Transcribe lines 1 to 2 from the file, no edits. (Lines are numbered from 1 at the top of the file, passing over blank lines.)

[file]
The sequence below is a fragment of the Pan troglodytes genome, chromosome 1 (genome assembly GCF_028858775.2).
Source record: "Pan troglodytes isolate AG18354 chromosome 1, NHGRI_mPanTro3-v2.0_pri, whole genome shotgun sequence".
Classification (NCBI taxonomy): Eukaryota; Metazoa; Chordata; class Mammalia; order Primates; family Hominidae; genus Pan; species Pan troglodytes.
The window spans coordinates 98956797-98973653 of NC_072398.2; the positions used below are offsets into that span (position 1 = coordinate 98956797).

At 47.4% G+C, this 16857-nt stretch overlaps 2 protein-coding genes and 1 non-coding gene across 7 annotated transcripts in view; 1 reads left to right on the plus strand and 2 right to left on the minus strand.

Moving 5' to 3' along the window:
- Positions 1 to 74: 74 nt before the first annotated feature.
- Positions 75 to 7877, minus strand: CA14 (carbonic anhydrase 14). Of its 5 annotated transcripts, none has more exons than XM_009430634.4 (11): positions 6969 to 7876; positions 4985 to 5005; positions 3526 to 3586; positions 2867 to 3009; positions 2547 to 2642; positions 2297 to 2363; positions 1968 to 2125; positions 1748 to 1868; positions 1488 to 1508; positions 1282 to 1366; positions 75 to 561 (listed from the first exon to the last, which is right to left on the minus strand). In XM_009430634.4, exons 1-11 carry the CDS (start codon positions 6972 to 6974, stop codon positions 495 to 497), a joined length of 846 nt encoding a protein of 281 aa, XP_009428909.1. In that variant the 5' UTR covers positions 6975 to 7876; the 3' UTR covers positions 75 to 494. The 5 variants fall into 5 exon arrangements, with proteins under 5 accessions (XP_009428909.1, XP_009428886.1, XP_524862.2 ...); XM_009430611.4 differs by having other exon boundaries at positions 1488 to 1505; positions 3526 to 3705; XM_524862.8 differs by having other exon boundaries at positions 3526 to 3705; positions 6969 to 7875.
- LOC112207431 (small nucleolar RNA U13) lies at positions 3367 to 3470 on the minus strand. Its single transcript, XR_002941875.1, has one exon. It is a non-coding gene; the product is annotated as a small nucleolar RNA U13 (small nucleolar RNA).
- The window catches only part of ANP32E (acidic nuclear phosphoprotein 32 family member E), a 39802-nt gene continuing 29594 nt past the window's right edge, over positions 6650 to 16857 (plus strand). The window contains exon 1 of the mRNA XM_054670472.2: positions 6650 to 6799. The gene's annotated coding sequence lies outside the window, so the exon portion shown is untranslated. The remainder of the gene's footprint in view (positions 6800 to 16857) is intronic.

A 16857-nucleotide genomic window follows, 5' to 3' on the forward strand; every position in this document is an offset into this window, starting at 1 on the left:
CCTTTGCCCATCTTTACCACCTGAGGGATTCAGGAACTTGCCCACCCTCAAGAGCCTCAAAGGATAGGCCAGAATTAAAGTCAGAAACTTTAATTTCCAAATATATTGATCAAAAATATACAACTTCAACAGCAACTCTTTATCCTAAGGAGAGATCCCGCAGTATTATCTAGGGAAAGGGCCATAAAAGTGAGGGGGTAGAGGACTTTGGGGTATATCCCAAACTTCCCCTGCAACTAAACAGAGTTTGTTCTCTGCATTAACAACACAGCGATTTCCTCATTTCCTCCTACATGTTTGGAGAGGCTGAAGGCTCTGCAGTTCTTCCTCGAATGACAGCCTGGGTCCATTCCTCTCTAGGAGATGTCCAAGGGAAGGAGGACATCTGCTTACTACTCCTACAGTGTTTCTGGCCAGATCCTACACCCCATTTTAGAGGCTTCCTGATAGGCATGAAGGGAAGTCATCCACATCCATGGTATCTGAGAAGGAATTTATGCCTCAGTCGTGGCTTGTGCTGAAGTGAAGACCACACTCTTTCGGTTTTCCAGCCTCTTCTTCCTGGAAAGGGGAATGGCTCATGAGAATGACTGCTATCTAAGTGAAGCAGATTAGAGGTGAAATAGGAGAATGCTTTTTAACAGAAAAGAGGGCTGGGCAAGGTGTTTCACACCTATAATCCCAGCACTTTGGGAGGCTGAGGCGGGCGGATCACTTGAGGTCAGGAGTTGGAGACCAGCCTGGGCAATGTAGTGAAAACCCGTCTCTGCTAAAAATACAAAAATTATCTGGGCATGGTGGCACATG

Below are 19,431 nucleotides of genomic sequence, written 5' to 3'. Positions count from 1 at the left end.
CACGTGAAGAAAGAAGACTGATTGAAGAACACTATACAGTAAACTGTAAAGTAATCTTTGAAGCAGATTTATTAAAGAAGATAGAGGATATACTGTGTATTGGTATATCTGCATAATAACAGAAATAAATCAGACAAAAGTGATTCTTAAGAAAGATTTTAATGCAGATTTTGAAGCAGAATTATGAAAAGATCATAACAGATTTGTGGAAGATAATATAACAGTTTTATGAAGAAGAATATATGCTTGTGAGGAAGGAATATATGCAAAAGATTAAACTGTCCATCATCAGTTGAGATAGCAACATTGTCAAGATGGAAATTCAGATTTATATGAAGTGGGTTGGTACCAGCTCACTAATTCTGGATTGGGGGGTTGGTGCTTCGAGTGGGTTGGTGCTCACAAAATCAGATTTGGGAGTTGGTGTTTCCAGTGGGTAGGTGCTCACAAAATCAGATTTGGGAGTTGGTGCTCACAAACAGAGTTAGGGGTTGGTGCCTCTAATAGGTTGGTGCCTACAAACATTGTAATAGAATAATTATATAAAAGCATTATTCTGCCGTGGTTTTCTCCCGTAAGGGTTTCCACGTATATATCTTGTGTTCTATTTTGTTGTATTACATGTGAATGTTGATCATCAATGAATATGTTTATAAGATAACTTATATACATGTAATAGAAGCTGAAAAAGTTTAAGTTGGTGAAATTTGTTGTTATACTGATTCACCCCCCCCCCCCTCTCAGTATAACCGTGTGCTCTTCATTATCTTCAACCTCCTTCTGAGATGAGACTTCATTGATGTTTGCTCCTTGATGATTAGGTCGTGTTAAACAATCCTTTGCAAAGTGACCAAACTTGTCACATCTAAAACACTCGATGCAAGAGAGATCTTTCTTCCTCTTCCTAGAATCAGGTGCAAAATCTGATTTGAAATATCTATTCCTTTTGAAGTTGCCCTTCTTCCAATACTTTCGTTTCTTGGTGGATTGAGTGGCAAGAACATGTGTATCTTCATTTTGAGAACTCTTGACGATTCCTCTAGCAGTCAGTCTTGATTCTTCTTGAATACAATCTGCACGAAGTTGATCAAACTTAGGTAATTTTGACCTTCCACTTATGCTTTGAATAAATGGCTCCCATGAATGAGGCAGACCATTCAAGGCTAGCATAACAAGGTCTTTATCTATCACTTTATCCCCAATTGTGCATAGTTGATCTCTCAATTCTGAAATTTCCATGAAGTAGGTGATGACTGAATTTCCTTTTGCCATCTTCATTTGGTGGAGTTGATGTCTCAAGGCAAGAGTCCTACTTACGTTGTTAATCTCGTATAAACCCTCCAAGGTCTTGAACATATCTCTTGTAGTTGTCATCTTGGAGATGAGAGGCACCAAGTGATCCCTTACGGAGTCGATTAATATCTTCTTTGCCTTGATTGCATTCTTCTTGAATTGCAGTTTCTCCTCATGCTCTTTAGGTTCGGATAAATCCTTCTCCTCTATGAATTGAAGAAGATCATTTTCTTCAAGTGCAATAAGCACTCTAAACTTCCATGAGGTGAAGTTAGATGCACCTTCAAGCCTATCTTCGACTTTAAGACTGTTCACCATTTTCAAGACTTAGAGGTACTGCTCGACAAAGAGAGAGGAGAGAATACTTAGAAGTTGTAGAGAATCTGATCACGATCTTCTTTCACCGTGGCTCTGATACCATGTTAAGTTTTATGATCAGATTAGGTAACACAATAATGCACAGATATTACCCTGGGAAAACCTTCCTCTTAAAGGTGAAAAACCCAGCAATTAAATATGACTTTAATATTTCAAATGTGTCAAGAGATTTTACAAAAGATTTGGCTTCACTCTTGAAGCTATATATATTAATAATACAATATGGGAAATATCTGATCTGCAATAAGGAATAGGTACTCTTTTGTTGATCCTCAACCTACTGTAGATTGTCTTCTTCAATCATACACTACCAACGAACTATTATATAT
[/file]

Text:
The sequence below is a fragment of the Pan troglodytes genome, chromosome 1 (genome assembly GCF_028858775.2).
Source record: "Pan troglodytes isolate AG18354 chromosome 1, NHGRI_mPanTro3-v2.0_pri, whole genome shotgun sequence".